Actis, a leading investor of private capital into global emerging markets, announced that it had entered into agreements to acquire a controlling interest in South Africa’s Octotel, a fibre-to-home operator at a value of $140 million. Another significant move was made by the newly established US International Development Finance Corporation US-DFC, which in December (2020) announced a $300 million investment in the expansion of Africa Data Centres, the data storage arm of Johannesburg-based Liquid Telecom. Analysts are of the strong view that investment in internet infrastructure, connectivity and data centres will continue to grow in Africa. But the question posed by these analysts is: which African cities will benefit the most and become data clusters for the region?
What is the 2021 outlook for Africa’s data centre? Construction spending suffered greatly during 2020 due to Covid-19, with negative investor sentiment and slow economic growth across Africa. Regardless of this, analysts say the data centre market has remained comparatively strong.
There are at least six largescale data centres due to be developed in Africa this year. Four are close to Johannesburg. There are many feasibility studies currently being undertaken in Cape Town and the surrounding region regarding suitable land parcels. In Nigeria, there are two large data centres scheduled for completion in 2021.
Africa Data Centres (under the Liquid Telecoms South Africa Group) is currently committed to rolling out 14MW of white space, which will be completed in 2021. Teraco Data Environments remains Africa’s largest data centre operator, with a 38MW data centre planned.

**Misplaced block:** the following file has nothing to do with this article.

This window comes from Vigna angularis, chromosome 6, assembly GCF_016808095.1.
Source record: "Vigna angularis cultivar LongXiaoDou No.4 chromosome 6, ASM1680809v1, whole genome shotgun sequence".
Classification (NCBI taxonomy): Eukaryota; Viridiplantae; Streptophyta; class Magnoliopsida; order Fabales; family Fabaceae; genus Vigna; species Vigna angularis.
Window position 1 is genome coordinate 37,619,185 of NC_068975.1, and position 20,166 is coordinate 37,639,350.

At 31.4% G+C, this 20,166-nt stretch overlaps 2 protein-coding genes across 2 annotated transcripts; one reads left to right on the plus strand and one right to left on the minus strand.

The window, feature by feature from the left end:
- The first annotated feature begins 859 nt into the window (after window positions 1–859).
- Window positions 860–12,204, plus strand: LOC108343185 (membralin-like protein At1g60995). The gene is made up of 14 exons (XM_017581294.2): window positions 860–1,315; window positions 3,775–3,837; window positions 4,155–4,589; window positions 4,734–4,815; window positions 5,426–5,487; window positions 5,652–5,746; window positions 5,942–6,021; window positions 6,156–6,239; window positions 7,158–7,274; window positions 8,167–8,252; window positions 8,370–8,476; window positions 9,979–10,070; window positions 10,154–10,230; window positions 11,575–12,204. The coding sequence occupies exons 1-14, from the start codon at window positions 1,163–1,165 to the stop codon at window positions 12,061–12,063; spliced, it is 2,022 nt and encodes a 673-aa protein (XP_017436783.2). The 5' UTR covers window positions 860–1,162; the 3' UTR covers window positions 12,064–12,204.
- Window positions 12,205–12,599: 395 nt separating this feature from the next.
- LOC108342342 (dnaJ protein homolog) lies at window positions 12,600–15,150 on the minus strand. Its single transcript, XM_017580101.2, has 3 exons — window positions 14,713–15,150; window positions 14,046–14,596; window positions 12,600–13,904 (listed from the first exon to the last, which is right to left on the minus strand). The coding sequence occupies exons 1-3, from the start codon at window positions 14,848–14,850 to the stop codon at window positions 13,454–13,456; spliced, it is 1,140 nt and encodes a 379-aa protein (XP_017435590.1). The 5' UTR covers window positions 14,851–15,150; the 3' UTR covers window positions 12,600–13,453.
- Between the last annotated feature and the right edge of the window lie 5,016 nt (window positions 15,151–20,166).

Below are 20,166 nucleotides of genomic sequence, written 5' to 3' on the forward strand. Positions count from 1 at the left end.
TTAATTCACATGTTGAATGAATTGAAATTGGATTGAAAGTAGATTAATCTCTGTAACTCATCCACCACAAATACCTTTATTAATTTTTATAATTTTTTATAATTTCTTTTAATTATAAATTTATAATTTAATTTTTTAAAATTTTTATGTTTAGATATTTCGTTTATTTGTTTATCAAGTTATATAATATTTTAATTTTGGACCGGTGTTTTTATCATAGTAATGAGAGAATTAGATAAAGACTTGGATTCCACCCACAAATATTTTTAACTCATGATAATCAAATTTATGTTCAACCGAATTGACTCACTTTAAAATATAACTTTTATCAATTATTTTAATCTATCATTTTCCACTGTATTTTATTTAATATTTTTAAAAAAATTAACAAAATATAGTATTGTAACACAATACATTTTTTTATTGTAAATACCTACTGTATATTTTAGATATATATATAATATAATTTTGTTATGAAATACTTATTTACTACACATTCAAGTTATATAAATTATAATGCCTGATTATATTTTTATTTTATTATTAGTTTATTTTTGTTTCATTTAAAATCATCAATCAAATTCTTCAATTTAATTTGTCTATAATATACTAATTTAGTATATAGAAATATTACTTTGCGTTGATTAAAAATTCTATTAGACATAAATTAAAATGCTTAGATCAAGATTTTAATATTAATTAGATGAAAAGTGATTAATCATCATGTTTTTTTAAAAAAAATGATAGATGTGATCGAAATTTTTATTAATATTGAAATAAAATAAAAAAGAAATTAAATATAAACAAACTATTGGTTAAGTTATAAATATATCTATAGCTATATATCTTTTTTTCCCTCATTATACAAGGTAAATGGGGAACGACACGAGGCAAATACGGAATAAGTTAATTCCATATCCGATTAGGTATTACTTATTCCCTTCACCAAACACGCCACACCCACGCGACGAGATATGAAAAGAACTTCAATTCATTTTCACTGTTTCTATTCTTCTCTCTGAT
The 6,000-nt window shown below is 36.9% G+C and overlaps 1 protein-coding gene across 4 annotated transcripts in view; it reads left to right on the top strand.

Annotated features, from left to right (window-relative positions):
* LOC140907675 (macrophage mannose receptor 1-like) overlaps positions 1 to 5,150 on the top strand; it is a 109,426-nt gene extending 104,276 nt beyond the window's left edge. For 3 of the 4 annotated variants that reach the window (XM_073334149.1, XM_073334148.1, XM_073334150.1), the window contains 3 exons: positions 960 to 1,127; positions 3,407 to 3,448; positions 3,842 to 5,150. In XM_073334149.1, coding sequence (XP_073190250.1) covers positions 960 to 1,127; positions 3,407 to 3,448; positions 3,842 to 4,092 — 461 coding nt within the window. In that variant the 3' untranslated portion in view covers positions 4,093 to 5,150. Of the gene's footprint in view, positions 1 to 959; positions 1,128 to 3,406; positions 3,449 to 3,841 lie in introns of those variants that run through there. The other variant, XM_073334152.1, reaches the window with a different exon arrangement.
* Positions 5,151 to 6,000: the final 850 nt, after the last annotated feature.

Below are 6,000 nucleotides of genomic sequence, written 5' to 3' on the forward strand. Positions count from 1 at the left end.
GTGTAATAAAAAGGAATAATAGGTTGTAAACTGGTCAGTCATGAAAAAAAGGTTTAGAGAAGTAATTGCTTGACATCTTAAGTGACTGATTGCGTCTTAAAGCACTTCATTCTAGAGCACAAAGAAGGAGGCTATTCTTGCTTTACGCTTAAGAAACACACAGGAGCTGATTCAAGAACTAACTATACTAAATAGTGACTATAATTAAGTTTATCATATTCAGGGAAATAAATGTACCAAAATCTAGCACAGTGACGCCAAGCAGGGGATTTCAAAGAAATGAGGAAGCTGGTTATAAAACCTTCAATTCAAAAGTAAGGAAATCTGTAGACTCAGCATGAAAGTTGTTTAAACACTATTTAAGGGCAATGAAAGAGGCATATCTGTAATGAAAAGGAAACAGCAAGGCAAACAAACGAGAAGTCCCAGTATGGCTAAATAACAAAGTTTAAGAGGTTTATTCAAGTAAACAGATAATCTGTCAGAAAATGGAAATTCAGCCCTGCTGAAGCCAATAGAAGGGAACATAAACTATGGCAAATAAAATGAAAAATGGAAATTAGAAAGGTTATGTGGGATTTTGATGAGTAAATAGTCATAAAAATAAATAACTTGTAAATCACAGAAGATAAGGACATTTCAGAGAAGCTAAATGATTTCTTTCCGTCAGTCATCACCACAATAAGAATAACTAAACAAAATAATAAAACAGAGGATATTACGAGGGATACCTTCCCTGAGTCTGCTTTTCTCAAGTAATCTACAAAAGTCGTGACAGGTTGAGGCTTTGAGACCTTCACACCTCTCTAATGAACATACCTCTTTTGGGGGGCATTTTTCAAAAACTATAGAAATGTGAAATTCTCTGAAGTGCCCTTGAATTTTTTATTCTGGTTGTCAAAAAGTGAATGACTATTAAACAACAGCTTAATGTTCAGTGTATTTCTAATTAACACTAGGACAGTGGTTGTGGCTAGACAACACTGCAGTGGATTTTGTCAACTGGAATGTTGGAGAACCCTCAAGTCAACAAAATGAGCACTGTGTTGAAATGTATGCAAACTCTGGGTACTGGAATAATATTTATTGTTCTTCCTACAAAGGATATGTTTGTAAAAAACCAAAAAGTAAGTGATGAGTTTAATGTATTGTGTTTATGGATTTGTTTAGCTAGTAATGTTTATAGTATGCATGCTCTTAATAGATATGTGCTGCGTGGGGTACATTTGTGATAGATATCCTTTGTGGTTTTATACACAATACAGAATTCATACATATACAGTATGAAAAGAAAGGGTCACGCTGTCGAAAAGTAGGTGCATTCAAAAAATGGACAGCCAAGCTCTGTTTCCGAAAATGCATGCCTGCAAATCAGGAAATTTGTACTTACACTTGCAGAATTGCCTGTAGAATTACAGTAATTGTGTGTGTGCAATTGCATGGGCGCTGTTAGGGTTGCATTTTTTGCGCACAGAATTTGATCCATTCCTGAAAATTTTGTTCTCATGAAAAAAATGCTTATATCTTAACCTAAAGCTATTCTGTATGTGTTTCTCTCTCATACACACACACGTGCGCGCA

The data centre cost index identified Johannesburg (South Africa) and Nairobi (Kenya) among the least ranked expensive cities for construction of data centres in an index topped by Zurich (Switzerland), Tokyo (Japan), and Silicon Valley (home to some of the largest technology corporations in the world in San Francisco Bay, USA).
In the data world today, data centres play a major role determining the speed of flow of information needed by users and businesses. Within the data world, users and businesses are quite unenthusiastic to any delay or latency to the information that they need. The closer a business is to a data centre, the quicker it will receive the information it needs. This translates that data centres that are cited close to businesses will have the lowest levels of latency, thus increasing their competitive advantage.
The new rush for investments in this asset class is clearly ongoing, with reputable international players investing in mature technology-based companies in Africa, which have a deep understanding of their local market conditions and the potential for scale.
The global data centre infrastructure market would reach $230.169 billion in 2025 from $155.201 billion in 2019. It is projected to grow at a CAGR of 6.79 percent during the forecast period. It is said that the data centre infrastructure market is growing owing to increasing colocation and data centres in the world. Colocation is the practice of housing privately-owned servers and networking equipment in a third-party data centre.
Future data centre will inevitably require adequate processing power—locally, in the cloud and at the edge—to effectively manage new challenges around bandwidth, security and tools like AI (Artificial Intelligence), advanced analytics, 5G, edge computing and more.
As of today, the largest data centre colocation provider in the world is Equinix, accounting for 11 percent of the $54 billion market, according to the latest global leaderboard by Structure Research, an analyst firm that tracks the internet infrastructure services market.